A Little More Faith Than We Thought

Just when we thought things were going nowhere, they went nowhere further.

For those of you who follow along with this blog, you know that Orlando was expecting a phone call from the school system in Nebraska during the month of April. A phone call offering him an interview for the teaching job that he has to land  before we can call our move official. Well, it’s May 2 and still no phone call. So this weekend, Orlando and I started talking. What do we do? Should he send yet another email to the human resources director, a very nice lady he actually knows? Or should he call? Or should we just wait it out and see? And then the dreaded, “Do we have a Plan B?”

Ugh. I hate Plan B’s. They are my personal definition of The Worst.  I’m definitely a Plan A kind of gal.

So he came home from work today, and after a quick chat in the kitchen about the details he should ask about on the phone, he made the call. And miraculously, the woman was actually still in her office at 5pm central time. About 20 minutes later he returns to the kitchen. Quietly. With a strange look on his face. “Well?” I ask.

“Well, there’s good news and bad news. I’m going to tell you the bad news first.”

“Okay.” I brace myself for the absolute worst. Thinking things like: there are no positions available in a district that hired 350 people last year. They’ve decided to not hire teachers with as much experience as Orlando. They’re furloughing teachers left and right like they are here.

“She says it could be June until she can interview anybody.”

“Really.” is all I say. “Why?”

“Something about the union not liking it if she hires new people until the existing teachers have completely shifted around. And since the schools just found out last week how many teachers they can have based on the census, the existing teachers are still shifting.”

“Okay,” I say. “What’s the good news?”

“The good news is that 138 teachers are retiring. They’re still going to hire about 200-250  teachers this year, and that I have a good chance because I worked for them before. And that I have a better chance because my principal there really liked me.” And then the final, “And oh, she said she had been looking at my file five minutes before I called.”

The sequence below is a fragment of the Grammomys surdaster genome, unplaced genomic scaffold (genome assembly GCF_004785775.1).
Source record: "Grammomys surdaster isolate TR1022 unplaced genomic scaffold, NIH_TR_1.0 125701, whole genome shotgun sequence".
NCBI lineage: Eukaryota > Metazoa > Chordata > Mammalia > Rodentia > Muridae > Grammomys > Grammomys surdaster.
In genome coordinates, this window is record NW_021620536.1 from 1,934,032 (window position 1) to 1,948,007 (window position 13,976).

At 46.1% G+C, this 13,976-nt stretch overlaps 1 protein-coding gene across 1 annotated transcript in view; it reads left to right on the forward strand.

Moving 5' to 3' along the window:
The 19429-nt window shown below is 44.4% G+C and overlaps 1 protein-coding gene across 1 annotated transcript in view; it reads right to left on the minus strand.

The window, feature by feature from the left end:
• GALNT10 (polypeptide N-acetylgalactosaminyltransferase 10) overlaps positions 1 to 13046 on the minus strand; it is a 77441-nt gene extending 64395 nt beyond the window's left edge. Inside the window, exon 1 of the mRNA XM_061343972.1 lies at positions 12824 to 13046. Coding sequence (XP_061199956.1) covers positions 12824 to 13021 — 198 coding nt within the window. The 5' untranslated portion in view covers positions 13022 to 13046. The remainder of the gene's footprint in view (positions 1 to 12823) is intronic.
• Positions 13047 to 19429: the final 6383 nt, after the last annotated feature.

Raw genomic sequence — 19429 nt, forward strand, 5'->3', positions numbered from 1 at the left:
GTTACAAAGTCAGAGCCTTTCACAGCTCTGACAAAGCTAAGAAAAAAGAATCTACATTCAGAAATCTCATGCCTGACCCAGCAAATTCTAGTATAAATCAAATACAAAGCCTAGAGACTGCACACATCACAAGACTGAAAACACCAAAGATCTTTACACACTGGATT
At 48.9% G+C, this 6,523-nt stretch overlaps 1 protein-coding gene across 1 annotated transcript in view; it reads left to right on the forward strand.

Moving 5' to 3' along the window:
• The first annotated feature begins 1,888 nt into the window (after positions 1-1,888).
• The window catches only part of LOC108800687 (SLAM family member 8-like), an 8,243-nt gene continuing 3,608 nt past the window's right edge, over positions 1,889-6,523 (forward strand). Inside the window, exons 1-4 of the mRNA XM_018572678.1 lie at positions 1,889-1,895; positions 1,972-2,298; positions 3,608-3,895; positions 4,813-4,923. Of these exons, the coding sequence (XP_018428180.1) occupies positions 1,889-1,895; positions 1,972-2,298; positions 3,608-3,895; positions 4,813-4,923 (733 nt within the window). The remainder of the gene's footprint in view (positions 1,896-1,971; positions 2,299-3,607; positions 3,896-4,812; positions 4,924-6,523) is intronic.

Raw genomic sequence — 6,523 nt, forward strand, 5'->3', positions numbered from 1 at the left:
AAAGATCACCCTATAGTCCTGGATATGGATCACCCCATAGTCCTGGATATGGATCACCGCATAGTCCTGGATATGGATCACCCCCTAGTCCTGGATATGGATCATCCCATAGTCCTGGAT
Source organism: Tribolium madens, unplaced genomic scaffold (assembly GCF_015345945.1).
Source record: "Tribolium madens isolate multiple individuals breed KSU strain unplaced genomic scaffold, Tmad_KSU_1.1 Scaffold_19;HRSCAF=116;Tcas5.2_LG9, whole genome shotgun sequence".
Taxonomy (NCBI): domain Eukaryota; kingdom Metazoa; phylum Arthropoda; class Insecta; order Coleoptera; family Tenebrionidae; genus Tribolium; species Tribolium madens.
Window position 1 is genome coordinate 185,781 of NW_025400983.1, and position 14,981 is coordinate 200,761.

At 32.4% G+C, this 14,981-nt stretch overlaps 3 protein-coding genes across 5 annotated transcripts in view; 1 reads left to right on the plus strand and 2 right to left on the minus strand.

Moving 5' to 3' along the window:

“That is good news.” I say. “You’re on her radar. But wow, June. What about selling our house? What about packing for the move? We can’t wait until June to figure all that stuff out.”

“I know.” Is all he said.

And for a brief moment, I was tempted to enter the land of Limbo. That tragic place where one really doesn’t know what’s going on and you’re simply driven and tossed around by the howling wind. And then I remembered. Hey, God told us to do this. We need to press on. So I turned to Orlando and declared, “It’s just going to take a little more faith than we thought, that’s all.”

Oh how easy it can be to say words like that. The challenge comes in living it. We’ve staked our lives, our kids’ lives on the reality of this move happening. I have quit my beloved job, we’ve withdrawn our boys from school, we’ve packed a hundred boxes, we’re ready to sell our house. All of this hinging on this job and all of it needing to be done sooner rather than later. Oh no! Plan B here we come!

Or maybe not. When it comes right down to it, why can’t we stay right on Plan A?  Every other piece is in place. Why wait to act on what we believe is God’s will for our lives? I still have no doubt Orlando will get his job. Why do we need some person out there to verify what we believe God has already said? Maybe we need that much faith. Maybe that much faith is a requirement.